Friday, January 27, 2012
One day at an estate sale, I purchased a grouping of vintage linens bundled together for a decent price. When I took them home, I was able to look at each item more closely and found this tea towel in my bundle. The embroidery is really well done, and the red crochet was still in excellent condition. This embroidery pattern is more than likely a "Days of the Week" pattern. I've seen the seven day set pictured in a book about vintage kitchen linens. The little canine housekeeper on my towel happens to be "Friday." The maker chose for some reason to leave off the day of the week.
I'm somewhat embarrassed to admit that I missed the real jewel in this piece. I even tried to sell it for a brief while. Now it's one of my favorite pieces that I keep in my own collection. Let me tell you why.
Can you see the holes in the fabric? The row of holes to the right of the red crochet is where the drawstring was removed from the feedsack. This is my first feedsack embroidered tea towel, and I almost missed it. I enjoy vintage items because of the story they share. When an embroidered item has fabric that gives an additional story, I'm fascinated.
Thank you for letting me share.
"For the Lord seeth not as man seeth; for man looketh on the outward appearance, but the Lord looketh on the heart." I Samuel 16:7
Sunday, January 22, 2012
Thank you to Ruby for Women for publishing this tutorial in the May 2012 e-zine issue of Ruby For Women.
If you'd like to visit the Ruby for Women community, click here .
Several months ago, I happened across a beautifully embroidered tablecloth that was severely stained beyond all help. I bought the vintage tablecloth for two or three dollars knowing I could salvage the embroidery that ran around the entire piece. I thought I'd share with you what I made by taking a simple pyramid pattern I came across and adapting it a bit for vintage linen.
1. Cut one 4" by 4" square of a vintage linen remnant.
Cut one 4" by 4" square of cotton fabric.
Cut two 4" by 4" squares of Pellon Fusible Featherweight Interfacing 911 FF.
2. Iron one fusible interfacing square to the back of your vintage linen remnant.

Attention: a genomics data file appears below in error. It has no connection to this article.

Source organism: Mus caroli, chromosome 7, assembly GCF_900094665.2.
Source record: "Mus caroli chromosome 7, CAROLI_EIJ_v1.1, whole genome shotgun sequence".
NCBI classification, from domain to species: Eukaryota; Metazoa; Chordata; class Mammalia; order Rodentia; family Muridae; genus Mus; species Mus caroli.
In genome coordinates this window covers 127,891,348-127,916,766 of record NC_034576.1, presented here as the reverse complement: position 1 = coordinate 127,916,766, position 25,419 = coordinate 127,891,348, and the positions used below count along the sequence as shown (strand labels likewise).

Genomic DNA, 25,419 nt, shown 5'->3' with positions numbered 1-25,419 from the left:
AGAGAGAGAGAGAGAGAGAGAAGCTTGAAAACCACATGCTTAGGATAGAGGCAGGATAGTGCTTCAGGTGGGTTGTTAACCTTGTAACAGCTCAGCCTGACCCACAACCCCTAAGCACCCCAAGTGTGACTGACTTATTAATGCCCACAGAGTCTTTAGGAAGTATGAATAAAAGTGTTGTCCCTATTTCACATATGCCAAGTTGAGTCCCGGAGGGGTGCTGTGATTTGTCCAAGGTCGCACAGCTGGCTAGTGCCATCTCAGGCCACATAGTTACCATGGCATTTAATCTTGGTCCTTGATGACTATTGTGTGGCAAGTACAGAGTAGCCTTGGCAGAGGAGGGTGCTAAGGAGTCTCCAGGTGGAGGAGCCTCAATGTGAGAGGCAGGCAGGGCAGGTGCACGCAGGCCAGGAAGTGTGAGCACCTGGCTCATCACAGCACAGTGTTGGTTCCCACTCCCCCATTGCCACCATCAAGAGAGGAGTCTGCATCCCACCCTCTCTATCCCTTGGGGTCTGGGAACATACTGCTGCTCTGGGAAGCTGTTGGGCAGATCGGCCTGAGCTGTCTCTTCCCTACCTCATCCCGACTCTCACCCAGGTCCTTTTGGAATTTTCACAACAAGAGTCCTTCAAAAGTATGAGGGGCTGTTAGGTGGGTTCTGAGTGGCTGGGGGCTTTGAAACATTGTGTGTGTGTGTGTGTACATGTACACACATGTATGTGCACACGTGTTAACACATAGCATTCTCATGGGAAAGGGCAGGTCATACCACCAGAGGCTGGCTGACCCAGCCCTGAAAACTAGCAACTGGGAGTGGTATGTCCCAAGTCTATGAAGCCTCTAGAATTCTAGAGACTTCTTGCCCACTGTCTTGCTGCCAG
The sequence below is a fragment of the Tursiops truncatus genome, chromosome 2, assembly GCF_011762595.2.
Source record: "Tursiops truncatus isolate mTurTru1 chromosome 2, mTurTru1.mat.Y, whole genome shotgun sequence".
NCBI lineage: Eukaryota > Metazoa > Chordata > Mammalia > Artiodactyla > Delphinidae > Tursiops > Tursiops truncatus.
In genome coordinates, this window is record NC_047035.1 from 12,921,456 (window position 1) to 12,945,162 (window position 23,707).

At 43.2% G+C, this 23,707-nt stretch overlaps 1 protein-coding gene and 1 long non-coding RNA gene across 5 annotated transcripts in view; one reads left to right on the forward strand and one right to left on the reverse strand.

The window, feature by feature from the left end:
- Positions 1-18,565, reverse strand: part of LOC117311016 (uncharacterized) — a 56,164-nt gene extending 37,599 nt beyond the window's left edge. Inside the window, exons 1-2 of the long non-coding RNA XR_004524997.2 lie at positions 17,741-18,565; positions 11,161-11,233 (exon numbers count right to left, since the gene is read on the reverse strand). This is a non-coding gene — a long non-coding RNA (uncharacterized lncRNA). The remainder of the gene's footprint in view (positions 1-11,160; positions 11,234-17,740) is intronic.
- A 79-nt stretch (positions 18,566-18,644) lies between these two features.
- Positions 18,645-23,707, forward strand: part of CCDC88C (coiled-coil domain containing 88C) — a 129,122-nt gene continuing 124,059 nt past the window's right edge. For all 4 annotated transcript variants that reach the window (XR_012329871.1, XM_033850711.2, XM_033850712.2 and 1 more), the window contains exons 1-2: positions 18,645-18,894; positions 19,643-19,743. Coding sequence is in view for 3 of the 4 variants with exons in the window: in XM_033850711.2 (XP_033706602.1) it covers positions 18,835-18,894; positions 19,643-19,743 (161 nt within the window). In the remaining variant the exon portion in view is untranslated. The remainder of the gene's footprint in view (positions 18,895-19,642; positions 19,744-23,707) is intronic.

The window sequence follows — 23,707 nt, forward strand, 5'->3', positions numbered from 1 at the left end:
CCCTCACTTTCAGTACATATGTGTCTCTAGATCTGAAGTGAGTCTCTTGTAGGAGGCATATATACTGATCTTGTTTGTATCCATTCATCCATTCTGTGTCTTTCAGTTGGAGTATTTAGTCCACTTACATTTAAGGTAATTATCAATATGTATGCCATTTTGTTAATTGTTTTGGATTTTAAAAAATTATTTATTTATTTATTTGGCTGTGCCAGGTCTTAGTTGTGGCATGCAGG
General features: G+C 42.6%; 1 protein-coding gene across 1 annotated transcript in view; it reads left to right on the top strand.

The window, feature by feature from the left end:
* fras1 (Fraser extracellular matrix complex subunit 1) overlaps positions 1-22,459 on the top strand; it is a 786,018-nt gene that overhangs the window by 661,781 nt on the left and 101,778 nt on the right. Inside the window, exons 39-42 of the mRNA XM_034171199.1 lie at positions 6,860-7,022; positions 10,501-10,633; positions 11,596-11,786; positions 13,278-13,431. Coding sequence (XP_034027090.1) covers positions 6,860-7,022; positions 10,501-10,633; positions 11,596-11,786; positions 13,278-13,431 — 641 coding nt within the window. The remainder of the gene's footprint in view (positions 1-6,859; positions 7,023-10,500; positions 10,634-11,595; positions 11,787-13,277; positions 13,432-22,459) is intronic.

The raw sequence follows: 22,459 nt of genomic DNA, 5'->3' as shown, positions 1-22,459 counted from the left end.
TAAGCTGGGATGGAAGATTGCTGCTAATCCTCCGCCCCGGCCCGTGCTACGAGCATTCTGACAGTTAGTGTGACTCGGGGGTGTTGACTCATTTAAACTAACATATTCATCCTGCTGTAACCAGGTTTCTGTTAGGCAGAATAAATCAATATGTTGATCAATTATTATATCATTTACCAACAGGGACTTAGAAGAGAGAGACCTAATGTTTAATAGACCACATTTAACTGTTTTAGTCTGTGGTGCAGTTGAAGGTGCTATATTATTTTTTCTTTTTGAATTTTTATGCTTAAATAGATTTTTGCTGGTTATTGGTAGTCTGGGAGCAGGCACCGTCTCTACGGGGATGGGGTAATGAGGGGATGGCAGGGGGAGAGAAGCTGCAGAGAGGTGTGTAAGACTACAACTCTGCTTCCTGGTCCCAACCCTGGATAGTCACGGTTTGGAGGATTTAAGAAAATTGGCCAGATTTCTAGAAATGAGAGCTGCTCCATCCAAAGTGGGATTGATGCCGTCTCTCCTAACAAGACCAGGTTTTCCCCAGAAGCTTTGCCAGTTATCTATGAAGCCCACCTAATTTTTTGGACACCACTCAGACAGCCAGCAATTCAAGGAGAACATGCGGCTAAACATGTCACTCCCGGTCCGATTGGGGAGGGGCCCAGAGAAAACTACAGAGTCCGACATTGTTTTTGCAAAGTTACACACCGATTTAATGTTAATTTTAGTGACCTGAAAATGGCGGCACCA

This will keep any loose threads from the cutting held secure in the back.
Iron the other fusible interfacing square to your cotton fabric square.
This makes your cotton fabric weight match the weight of the vintage remnant.
3. With right sides facing, sew a 1/4" seam around 3 edges of your square. If you have a side on the embroidered square that has no loose embroidery, leave that side as the fourth unfinished side. This side will later be hand-sewn, and it will be easier if there is no embroidery.
4. Trim the sides and the corners close to the seams.
5. Turn the sachet right side out.
6. Fill the sachet with equal parts dried lavender and uncooked white rice. I like the feel of about 3 Tbsp. of
each, but you may like the sachet to feel fuller.
7. Finger press or carefully iron the open edge 1/4" to the inside.
8. Pin matching seams together. This will close the sachet and form the pyramid shape.
9. Slip-stitch the opening closed removing the pins as you sew.
10. Embellish with buttons, beads, and ribbons as desired. Try different sizes by starting with 5" squares or 3.5" squares.
"And walk in love, as Christ also hath given himself for us an offering and a sacrifice to God for a sweet-smelling savour." Ephesians 5:2
Friday, January 20, 2012
I discovered this lovely pair of cameo rose napkins while visiting family up in Ohio over the holidays. The napkins caught my eye right away because of the blue ribbon and yellow border around the edges. I love blue and yellow. Wouldn't you like one of these draped across your lap while we have tea? How does Earl Grey sound?
"O the depth of the riches both of the wisdom and knowledge of God." Romans 11:33
Friday, January 13, 2012
I found this little blessing in my front yard a few days ago, probably blown out of one of my trees by a rough winter wind. Who finds a nest in January? I've placed it in the landscaping by my front door. You can see it nestled into one of my still green perennials. Although it's been abandoned now for several months by its bird family, I still consider it a little symbol of the new year and hopeful things to come.
Thank you for joining me for my first blog post.
"I had many things to write, but I will not with ink and pen write unto thee." III John 13